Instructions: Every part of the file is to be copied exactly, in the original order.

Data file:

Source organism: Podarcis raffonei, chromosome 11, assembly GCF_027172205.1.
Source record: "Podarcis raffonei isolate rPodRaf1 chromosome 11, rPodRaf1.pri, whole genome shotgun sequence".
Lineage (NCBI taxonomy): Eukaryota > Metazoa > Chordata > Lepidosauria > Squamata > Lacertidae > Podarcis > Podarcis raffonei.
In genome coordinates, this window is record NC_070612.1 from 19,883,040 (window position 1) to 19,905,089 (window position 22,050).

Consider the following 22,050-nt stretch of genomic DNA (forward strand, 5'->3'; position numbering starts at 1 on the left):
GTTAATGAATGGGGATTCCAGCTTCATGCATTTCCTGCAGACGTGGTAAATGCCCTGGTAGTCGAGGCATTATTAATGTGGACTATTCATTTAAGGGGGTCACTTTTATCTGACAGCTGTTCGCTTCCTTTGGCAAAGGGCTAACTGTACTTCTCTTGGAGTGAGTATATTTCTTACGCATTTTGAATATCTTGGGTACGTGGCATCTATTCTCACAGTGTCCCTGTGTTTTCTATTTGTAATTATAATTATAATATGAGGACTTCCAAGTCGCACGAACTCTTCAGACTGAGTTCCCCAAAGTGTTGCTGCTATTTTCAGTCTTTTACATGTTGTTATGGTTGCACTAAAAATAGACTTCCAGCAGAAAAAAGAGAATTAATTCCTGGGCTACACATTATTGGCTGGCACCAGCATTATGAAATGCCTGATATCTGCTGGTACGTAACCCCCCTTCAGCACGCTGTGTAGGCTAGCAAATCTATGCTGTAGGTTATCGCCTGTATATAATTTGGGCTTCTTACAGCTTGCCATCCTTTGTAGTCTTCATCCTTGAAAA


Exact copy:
Source organism: Podarcis raffonei, chromosome 11, assembly GCF_027172205.1.
Source record: "Podarcis raffonei isolate rPodRaf1 chromosome 11, rPodRaf1.pri, whole genome shotgun sequence".
Lineage (NCBI taxonomy): Eukaryota > Metazoa > Chordata > Lepidosauria > Squamata > Lacertidae > Podarcis > Podarcis raffonei.
In genome coordinates, this window is record NC_070612.1 from 19,883,040 (window position 1) to 19,905,089 (window position 22,050).

Consider the following 22,050-nt stretch of genomic DNA (forward strand, 5'->3'; position numbering starts at 1 on the left):
GTTAATGAATGGGGATTCCAGCTTCATGCATTTCCTGCAGACGTGGTAAATGCCCTGGTAGTCGAGGCATTATTAATGTGGACTATTCATTTAAGGGGGTCACTTTTATCTGACAGCTGTTCGCTTCCTTTGGCAAAGGGCTAACTGTACTTCTCTTGGAGTGAGTATATTTCTTACGCATTTTGAATATCTTGGGTACGTGGCATCTATTCTCACAGTGTCCCTGTGTTTTCTATTTGTAATTATAATTATAATATGAGGACTTCCAAGTCGCACGAACTCTTCAGACTGAGTTCCCCAAAGTGTTGCTGCTATTTTCAGTCTTTTACATGTTGTTATGGTTGCACTAAAAATAGACTTCCAGCAGAAAAAAGAGAATTAATTCCTGGGCTACACATTATTGGCTGGCACCAGCATTATGAAATGCCTGATATCTGCTGGTACGTAACCCCCCTTCAGCACGCTGTGTAGGCTAGCAAATCTATGCTGTAGGTTATCGCCTGTATATAATTTGGGCTTCTTACAGCTTGCCATCCTTTGTAGTCTTCATCCTTGAAAA